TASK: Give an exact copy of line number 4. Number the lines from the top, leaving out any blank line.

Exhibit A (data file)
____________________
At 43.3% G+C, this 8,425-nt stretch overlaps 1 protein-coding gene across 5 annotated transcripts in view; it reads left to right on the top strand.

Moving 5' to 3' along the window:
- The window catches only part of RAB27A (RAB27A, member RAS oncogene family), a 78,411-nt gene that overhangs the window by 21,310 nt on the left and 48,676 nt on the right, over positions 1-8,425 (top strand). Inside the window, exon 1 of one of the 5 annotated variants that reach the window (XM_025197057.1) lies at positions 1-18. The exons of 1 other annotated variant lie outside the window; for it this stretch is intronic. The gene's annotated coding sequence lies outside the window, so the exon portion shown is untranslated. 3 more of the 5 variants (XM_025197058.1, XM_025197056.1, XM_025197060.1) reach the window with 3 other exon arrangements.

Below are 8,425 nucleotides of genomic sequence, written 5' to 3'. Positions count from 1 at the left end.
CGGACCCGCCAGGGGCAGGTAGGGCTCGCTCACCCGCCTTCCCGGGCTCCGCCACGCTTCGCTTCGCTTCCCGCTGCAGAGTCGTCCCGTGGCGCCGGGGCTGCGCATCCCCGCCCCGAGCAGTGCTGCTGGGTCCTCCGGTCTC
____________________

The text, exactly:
Below are 8,425 nucleotides of genomic sequence, written 5' to 3'. Positions count from 1 at the left end.